Every time to level, you also get 1 Perk to invest in a skill. Each skill's effectiveness is not only governed by the skill level but also by the Perks invested in it. This however, needed more thought as some Perks are generic "damage increase/damage reduction" type. There are a few specialty perks in each skill-tree but these generic ones could've been replaced by much better ones with some thought, making character building unique 'cause these Perks make it such that if you build a pure mage character, for e.g., you'll be spending Perk points on specific perks, leaving no room for creativity. If you build a hybrid, you'll still be picking one perk over the other simply 'cause some Perks offer much more benefit than others. There are no decision-inducing ones.
Another big flaw in this system is that, since the level cap is 81, meaning you get 80 perks to spend and after certain levels, you'll need more skill-up's to level up your character, by the time you hit this level cap, you'd have leveled many (if not all) skills that the game offers. I mean, what is this? There's really no sense in this method at all. Sure, you spend Perk points on only the skills that you specialize in, but was there any need to make you have to level up all other skills just to reach the level cap?
4. Death-cam :- This is like the Fallout's VATS without the VATS. The final killing-blow is shown in slow-motion in either a 3rd or 1st person view. The biggest and the most annoying draw-back to this is it's EXTREMELY REPETITIVE. There's probably 3 (if that) death-cam animations for each weapon and since you'll be specializing in one specific weapon to save Perk points to invest in other skills, you'll be stuck watching the same thing over and over. What's worse, the NPCs/creatures that die from this ALWAYS die in the exact same way i.e., they react and fall to the floor in the same manner. It seems like rag-doll physics for death-cams would've been a nice addition but Bethesda thought otherwise.
5. Uninspired characters :- Maybe this is 'cause of the characters sounding alike from anywhere in SKyrim or Bethesda's decision to incorporate very few and generic lines or just bad script, many, if not all, NPCs come off as uninspired. You rarely come across a character that has a soul in this game. Nearly every NPC feel like they're in the game just to give you quests and not moving the quest-chain along in a more meaningful way.
6. Horses :- Bethesda has really dropped the ball with this one. After Oblivion's debacle with the horses, you'd think that the devs would incorporate these creatures better but NO! All horses are good for is Fast Travel if you're over-encumbered. You still can't fight on horse-back. Heck, you can't even speak to another NPC on horse-back. The horses themselves feel tacked on as their animation's pure comedy. It's like, the horses are skipping with joy. Oh, did I mention that the camera is forced into 3rd person view when riding horses? Mount And Blade, a game made by a husband and wife has such great horse-back combat and animations. How Bethesda didn't take inspiration from this is beyond me.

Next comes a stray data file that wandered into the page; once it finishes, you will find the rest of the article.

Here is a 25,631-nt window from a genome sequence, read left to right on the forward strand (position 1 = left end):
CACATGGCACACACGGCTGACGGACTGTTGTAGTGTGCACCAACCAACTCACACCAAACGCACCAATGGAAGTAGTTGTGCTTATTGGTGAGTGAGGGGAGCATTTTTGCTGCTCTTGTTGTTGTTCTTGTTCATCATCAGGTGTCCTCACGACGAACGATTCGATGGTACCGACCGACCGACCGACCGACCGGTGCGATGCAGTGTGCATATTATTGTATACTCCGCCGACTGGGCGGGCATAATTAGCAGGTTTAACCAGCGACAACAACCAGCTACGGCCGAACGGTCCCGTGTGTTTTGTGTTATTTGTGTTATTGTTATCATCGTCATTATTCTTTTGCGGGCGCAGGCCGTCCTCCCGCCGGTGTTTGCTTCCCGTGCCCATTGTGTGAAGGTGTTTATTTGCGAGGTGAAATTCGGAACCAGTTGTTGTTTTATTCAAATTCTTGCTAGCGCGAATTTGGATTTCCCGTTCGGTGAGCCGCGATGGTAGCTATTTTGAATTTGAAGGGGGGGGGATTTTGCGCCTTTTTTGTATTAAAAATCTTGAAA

7. Biggest flaw with dual-wielding :- You can't switch weapons and spells the way you want to when you change in-between dual-wielding. From the Items menu, you can highlight any item and "Favorite" it. Then, you open the Favorites menu, highlight an item there and press a number key to hotkey it. Now, here lies the problem. Suppose you have two default one-handed weapons of the same name, they appear as a collective. When you Favorite and hotkey these weapons, a single hotkey is enough to dual-wield it. But if you refine them or Enchant them, then all hell breaks lose. Even if they continue to have same name, you can't dual-wield with the press of a single hotkey. You need set two hotkeys, specify which hand equips which of those weapons and then equip using the mouse clicks at first. Now, you're good. If you switch to a bow or a two-handed weapon, you simply press one of the hotkeys that you set for the dual-weapons and you equip them instantly the way you set up before.
The big problem arises when you equip a spell or want to dual-wield another set of one-handed weapons. The moment you equip a spell or another one-handed weapon, the hand that you specified in Options, by default, is equipped with the spell/new weapon. Pressing the hotkey for the spell again now dual-wields the spell but pressing the hotkey for another one-handed weapon continues to being equipped in the default hand and not the other one. If you want to dual-wield your old weapons again, you have re-specify and hotkey it from the Favorites menu.
As I conclude this review, I really wonder how Skyrim's getting the buzz that it's getting. Don't get me wrong. Skyrim is a fun game and it has its moments but for a sandbox RPG, this game is extremely repetitive and that is not what a sandbox RPG should be. Do you get your money's worth? Well, if you don't mind the excessive repetitiveness, lackluster quest-chains, uninspired characters and other flaws that you might come across, then yes, this game will be worth your money. What I'd suggest is not to buy this game but instead, wait till all the bugs have been ironed out, all the planned expansions/DLC's are out and then buy them all together for less money when Bethesda releases the GOTY edition.
Edit:- March 13, 2012.